Acknowledging the Kernel of Truth

Whether you’re an animal behavior professional working with clients or a knowledgeable pet parent who is talking to your friends and family about animals, we hear a lot of myths, explanatory fictions, and inaccurate descriptions of behavior. There’s a whole lot of misinformation out there about behavior in general and what we do for a living in particular, but if people knew what we know they wouldn’t need to hire us. So dealing with that misinformation is just a part of the job.

But here’s the thing we professionals have to remember: it might be the millionth time that we’ve had a conversation about what dominance is and is not, or reframing what clients perceive as stubbornness or demanding behavior or selective hearing, or helping clients to realize that walks aren’t the only – or even the best – way to provide their dogs with exercise–but for the client, this is all new information to them. And a lot of these beliefs carry a lot of emotional weight for that client. They can be carrying a lot of frustration, fear, shame, and exhaustion. Or, on the other hand, these beliefs can feel validating or affirming, or help them to feel like they have some control over their outcomes. 

So it’s important to tread lightly when helping our clients learn more accurate observational skills, perceptions, and definitions. If we want to develop a strong, trusting relationship with our clients where they feel safe enough to be vulnerable and honest with us, we shouldn’t come in hot with language policing, “well actually” statements, and blasting their dearly-held myths out of the water.

So what should we do instead? It depends!

 

Pick Your Battles

As a first step, if my client is saying something that isn’t accurate, I ask myself, “Does this matter in this moment? Will this get in the way of our progress at this point?” 

If the answer is no, I let it go. If I’m successful at building a long-term relationship with my client, we can address it later on down the road when the time is right.

If the answer is yes, the misinformation is going to impede our progress, then I’ll move on to the next step.

 

Acknowledge the Kernel of Truth

In almost every myth and misconception, there’s a little bit of truth. If something is just 100% completely absolutely wrong, it’s usually less believable. It’s that kernel of truth that makes myths, pseudoscience, and explanatory fictions so compelling. So we should eagerly point out the parts that they’ve gotten right. Acknowledge the things that are true.

Plus, it doesn’t feel very good when people just tell you straight up, “No. You’re wrong.” There might be times and places where that approach is necessary or appropriate, but when working with clients you’re not going to win them over by bluntly telling them they don’t know what they’re talking about. Or telling them that they’re using the wrong words to describe a behavior. Or that they’ve fallen for some pseudoscientific garbage.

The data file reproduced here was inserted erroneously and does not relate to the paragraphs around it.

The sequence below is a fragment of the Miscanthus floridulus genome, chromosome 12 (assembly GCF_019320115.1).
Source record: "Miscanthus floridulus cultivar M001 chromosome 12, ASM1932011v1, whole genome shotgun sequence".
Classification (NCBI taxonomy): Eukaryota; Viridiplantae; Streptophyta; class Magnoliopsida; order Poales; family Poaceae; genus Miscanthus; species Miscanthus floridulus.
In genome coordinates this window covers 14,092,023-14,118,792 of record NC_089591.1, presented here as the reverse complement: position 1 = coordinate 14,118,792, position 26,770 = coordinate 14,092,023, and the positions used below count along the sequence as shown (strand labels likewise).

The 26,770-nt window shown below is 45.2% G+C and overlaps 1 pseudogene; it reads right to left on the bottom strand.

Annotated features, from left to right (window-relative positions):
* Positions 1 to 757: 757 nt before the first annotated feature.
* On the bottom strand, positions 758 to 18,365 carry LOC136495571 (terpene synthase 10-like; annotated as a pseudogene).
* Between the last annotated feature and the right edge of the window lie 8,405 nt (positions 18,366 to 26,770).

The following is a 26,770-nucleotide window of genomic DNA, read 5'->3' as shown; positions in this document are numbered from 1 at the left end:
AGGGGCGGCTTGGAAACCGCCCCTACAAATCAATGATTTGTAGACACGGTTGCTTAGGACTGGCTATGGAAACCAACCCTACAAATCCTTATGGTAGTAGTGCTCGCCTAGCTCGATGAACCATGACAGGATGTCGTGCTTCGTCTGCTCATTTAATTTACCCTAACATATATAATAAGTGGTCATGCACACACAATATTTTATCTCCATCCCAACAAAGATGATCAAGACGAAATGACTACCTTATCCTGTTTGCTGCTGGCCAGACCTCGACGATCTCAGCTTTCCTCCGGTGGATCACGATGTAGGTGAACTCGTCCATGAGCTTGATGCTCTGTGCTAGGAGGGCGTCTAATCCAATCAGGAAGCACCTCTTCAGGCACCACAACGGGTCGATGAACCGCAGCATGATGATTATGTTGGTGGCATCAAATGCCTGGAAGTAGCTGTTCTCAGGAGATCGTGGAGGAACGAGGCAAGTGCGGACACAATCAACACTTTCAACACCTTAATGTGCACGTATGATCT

So I always start by acknowledging that kernel of truth in what they’re saying. Then I follow that up with a reframe, as well as an explanation as to how that reframe will help them, meet their needs, and/or remove an obstacle for them. 

 

For example:

  • Instead of saying, “Well actually, dominance in dogs is a myth,” we might say, “You are absolutely right that dominance is a thing! Let’s talk about what it does and doesn’t look like in dogs so we can accurately identify when it’s occurring and when something else is going on. If something else is going on that is being misinterpreted as dominance, and we try to address it as dominance, we won’t be as effective.”
  • Instead of saying, “It’s not demand barking, it’s connection-seeking barking,” we might say, “Oof, I hear you! That frequent, loud demand barking is annoying and disruptive and uncomfortable for sure. Your experience is valid and you are a trooper for putting up with that! And you know what? That exhaustion and frustration you’re feeling is probably just as hard as the barking itself, right? So let’s reframe how we’re thinking about the barking to make it easier for you to empathize with your dog while you’re teaching them better ways to communicate.”
  • Instead of saying, “I know you like to walk your dog, but your dog clearly doesn’t like it, so you should stop taking them on walks,” we might say, “Aw, I love that you enjoy going out on walks with your dog! Let’s work together to find times and locations where you can walk with your dog in peace so that the two of you aren’t constantly having to worry about stressors. Then for the rest of the time, I bet we can find some other ways to provide that physical and mental exercise, sensory stimulation, and bonding time.”

By giving your learners validation, agreeing with the things they’re right about, and then working alongside them instead of creating a hierarchical power dynamic, you are demonstrating your ability to listen and learn in addition to teaching. And we can’t expect our students to learn if we’re not willing to do the same.

 

Now What?

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